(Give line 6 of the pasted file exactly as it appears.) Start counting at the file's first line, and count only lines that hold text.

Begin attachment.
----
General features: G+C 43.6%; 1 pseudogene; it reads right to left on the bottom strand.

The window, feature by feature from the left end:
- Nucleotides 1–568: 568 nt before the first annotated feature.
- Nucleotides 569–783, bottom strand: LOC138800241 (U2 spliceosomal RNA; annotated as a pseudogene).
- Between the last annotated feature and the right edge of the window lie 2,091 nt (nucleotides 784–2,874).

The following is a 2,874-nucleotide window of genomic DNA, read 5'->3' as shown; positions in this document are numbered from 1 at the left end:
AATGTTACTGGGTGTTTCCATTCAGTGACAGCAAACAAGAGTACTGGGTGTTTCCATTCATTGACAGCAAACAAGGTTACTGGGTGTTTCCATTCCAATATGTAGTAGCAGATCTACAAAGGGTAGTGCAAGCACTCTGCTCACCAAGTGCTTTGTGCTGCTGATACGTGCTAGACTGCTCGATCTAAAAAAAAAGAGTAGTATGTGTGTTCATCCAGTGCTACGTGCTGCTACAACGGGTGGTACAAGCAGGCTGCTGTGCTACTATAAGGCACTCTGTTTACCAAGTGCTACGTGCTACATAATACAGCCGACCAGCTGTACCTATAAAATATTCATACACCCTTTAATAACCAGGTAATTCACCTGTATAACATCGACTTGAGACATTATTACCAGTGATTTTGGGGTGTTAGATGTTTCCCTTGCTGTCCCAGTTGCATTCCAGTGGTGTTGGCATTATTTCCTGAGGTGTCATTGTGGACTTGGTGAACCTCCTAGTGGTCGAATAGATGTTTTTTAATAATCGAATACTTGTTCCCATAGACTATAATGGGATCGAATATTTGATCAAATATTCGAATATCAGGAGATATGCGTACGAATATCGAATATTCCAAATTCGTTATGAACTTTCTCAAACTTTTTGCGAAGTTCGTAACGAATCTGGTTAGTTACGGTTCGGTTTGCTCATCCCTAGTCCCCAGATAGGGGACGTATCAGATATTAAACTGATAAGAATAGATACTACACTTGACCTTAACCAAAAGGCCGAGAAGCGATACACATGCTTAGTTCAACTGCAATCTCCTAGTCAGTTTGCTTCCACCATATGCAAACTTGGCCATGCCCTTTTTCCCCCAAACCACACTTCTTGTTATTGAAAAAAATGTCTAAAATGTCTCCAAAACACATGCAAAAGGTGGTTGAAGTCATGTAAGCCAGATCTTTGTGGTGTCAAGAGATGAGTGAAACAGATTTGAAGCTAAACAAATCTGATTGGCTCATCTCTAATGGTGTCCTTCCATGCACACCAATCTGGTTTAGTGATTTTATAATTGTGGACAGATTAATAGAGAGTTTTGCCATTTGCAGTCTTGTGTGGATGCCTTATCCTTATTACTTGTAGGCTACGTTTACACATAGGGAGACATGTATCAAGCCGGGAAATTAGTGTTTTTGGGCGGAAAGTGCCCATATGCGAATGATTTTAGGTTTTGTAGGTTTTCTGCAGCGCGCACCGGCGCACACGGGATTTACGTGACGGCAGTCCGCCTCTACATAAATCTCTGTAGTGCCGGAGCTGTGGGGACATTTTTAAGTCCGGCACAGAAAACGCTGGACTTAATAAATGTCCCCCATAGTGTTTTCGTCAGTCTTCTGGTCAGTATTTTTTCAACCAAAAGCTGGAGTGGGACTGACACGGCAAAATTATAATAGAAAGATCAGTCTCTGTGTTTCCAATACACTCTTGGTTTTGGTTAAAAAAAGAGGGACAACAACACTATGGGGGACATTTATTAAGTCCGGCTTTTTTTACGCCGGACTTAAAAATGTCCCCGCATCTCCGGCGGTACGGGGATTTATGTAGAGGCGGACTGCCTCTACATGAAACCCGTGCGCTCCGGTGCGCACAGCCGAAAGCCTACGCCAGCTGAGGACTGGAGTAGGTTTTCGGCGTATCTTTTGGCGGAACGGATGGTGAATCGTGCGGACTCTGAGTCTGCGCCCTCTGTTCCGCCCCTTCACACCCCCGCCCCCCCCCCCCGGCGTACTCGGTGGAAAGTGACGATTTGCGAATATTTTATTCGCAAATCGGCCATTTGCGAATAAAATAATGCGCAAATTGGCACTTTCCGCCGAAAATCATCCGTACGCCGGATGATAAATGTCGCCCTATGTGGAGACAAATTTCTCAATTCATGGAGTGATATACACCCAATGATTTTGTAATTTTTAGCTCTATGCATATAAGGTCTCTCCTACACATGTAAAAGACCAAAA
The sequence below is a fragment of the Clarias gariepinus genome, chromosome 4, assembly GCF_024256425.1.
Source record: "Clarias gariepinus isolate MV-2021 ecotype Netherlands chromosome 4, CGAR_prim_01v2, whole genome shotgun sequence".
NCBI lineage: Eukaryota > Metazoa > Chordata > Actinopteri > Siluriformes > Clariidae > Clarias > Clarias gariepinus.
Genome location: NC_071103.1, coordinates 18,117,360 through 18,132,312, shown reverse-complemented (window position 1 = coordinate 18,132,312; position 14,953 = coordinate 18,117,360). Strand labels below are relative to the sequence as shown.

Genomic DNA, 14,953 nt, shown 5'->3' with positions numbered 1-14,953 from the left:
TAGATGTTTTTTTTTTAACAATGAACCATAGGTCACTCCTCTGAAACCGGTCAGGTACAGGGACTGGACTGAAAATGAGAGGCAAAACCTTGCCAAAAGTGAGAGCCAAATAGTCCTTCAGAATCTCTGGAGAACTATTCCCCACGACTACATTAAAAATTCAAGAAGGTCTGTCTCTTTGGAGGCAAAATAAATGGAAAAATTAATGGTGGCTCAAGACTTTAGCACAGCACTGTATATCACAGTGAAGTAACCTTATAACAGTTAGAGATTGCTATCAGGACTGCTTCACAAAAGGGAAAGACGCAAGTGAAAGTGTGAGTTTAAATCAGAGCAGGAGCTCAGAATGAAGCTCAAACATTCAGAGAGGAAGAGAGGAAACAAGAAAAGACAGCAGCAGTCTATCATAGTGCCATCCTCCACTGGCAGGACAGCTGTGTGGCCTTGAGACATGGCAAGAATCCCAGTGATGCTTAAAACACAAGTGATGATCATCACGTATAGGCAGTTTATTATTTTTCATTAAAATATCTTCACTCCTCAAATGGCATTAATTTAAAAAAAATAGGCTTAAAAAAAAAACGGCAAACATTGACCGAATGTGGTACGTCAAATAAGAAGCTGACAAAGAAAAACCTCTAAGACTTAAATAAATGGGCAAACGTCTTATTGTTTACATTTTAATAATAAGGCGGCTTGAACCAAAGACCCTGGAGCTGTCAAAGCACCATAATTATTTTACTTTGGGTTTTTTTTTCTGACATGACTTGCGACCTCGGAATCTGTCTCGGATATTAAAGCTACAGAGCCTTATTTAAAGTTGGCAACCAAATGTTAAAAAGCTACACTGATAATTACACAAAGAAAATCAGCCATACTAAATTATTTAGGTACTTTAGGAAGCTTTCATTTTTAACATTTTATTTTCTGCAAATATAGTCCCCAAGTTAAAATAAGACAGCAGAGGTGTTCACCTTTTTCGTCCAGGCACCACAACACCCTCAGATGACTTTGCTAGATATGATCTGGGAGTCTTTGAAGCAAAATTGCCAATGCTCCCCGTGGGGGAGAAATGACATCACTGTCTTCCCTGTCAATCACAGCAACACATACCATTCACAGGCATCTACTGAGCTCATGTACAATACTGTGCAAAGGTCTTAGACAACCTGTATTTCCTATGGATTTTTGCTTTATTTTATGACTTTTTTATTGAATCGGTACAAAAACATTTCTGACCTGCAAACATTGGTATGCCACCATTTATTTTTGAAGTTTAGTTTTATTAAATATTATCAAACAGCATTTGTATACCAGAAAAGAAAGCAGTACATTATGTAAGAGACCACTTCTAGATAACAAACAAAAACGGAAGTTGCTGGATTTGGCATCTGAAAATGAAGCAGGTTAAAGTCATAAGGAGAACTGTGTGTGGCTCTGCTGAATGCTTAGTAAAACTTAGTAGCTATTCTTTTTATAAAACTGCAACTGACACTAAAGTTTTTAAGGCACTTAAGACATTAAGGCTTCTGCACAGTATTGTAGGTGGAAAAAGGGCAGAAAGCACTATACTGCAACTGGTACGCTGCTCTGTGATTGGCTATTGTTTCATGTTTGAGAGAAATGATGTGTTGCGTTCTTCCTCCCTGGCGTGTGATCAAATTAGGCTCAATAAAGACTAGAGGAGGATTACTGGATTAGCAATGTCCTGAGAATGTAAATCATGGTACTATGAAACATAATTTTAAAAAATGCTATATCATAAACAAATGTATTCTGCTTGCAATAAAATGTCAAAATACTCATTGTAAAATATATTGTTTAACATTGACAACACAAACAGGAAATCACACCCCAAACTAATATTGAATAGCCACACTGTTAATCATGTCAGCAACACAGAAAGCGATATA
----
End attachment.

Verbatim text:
The following is a 2,874-nucleotide window of genomic DNA, read 5'->3' as shown; positions in this document are numbered from 1 at the left end: